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Mr. Hancock: To ask the Solicitor-General how many (a) offences of fraud and (b) serious frauds, involving breaches of trust by professionals, were reported to the Serious Fraud Office in each of the last three years; how many prosecutions were initiated; what the outcome was in each case; and if she will make a statement. 
The Solicitor General: The SFO does not routinely record the professions of individuals reported to them. The specific information requested could be produced only at disproportionate costs. It is however the case that the SFO has in the past and will continue to prosecute, where appropriate, professionals such as lawyers and accountants for fraud offences which meet the Department's criteria for acceptance of a case.
An ad hoc inspection of files reveals that since 1 January 2001 the SFO has commenced at least 10 investigations where one or more of the suspects is a qualified accountant or lawyer. In the cases identified there are total of 14 accountants or lawyers who are suspects. Prosecutions have commenced in some of these cases but they are yet to reach the trial stage.
The Solicitor-General: I have no current plans to set up regional offices; staff are employed and based in the regions from time to time in accordance with individual case demands. However, with nearly 50 per cent. of cases based in London and the South East and a current total permanent staff of some 240, it has so far proved not to be necessary or economic to establish a regional base. As the Serious Fraud Office expands this is something that will be kept under review.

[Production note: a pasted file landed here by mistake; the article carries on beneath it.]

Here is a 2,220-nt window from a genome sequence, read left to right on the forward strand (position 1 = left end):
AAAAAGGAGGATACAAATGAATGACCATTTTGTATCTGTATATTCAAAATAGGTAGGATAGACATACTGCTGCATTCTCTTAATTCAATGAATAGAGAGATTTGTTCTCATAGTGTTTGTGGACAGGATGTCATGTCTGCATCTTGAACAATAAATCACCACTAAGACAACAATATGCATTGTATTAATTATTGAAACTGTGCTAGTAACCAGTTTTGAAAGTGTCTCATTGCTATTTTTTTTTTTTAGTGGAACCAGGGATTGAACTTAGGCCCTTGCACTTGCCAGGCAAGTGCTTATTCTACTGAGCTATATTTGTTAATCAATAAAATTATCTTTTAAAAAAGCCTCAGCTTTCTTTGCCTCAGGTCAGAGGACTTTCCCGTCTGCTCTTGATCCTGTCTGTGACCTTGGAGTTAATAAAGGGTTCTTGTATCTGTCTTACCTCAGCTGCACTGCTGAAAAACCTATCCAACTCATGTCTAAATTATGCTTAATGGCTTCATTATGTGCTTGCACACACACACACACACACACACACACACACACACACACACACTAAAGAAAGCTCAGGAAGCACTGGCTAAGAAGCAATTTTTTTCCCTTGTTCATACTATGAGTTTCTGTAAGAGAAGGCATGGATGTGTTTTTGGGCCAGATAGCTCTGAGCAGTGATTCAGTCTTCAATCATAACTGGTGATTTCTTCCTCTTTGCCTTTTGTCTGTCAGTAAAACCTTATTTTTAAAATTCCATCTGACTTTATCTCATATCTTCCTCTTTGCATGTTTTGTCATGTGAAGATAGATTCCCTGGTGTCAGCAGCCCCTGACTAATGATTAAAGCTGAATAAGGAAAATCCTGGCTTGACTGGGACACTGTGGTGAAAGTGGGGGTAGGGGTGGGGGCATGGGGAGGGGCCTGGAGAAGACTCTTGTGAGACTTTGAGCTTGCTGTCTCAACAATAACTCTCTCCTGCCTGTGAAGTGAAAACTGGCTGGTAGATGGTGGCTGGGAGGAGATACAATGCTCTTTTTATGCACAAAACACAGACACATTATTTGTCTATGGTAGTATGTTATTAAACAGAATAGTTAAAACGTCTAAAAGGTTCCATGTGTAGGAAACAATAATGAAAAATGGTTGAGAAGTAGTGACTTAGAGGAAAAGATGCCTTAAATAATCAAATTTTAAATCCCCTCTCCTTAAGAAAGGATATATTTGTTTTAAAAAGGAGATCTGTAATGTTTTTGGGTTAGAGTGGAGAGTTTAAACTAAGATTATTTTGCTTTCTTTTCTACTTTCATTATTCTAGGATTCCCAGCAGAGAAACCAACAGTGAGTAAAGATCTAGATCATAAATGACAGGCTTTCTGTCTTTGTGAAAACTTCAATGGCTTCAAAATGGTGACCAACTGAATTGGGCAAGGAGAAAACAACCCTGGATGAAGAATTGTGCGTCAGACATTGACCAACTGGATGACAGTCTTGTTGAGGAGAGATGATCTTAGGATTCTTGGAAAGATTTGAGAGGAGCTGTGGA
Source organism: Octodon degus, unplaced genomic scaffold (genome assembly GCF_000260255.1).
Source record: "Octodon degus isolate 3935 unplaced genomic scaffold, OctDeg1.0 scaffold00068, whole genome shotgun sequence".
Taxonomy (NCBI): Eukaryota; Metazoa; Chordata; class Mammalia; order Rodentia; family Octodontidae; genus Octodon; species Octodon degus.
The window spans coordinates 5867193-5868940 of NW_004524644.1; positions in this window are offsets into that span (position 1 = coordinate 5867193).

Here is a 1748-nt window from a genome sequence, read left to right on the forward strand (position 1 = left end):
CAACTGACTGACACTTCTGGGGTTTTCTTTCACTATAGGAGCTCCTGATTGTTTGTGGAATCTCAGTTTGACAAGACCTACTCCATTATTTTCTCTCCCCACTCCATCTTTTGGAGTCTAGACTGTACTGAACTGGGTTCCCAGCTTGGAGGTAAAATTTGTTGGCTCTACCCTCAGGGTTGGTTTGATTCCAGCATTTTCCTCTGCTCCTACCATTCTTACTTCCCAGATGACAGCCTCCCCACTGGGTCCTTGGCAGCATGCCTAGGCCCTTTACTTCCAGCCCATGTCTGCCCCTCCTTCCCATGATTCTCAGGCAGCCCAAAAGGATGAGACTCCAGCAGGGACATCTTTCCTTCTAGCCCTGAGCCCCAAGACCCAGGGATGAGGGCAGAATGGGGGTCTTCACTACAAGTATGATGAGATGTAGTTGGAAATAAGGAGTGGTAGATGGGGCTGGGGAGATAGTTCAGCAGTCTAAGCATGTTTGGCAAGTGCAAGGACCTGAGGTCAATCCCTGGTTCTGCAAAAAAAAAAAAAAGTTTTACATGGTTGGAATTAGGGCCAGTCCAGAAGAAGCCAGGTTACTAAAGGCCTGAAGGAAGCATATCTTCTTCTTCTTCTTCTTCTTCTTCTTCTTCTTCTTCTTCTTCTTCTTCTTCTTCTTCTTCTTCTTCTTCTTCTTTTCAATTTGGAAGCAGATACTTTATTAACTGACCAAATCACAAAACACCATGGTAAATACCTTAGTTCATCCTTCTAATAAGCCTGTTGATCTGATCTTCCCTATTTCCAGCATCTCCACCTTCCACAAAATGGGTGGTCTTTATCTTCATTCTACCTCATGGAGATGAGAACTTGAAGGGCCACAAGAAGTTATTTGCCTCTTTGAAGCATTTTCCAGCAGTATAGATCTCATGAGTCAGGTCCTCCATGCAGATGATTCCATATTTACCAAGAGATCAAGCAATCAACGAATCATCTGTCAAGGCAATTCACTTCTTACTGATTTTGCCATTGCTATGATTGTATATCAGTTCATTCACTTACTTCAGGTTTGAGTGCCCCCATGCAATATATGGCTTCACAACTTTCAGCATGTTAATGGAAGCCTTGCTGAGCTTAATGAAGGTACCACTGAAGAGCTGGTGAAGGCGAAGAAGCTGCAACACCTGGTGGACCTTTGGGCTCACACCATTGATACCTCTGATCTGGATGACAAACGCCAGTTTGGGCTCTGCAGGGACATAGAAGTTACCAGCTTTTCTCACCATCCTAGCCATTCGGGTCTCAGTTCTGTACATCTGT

Mr. Drew: To ask the Secretary of State for Transport what research he has undertaken into the provision of a temporary disability scheme for car drivers to supplement the Orange Disk scheme. 
Mr. McNulty: The Blue (formerly Orange) Badge Scheme provides a national arrangement of on-street parking concessions for disabled people with severe walking difficulties or the most severe upper limb disabilities and those who are registered blind. The Scheme was introduced in 1971 since when it has been the subject of several reviews.
The latest review was completed in December 2002. Ministers accepted the majority of the 47 recommendations made by our statutory advisers, the Disabled Persons Transport Advisory Committee, to improve the Scheme. We are taking these forward through changes to primary and secondary legislation, research and in new guidance to local authorities on the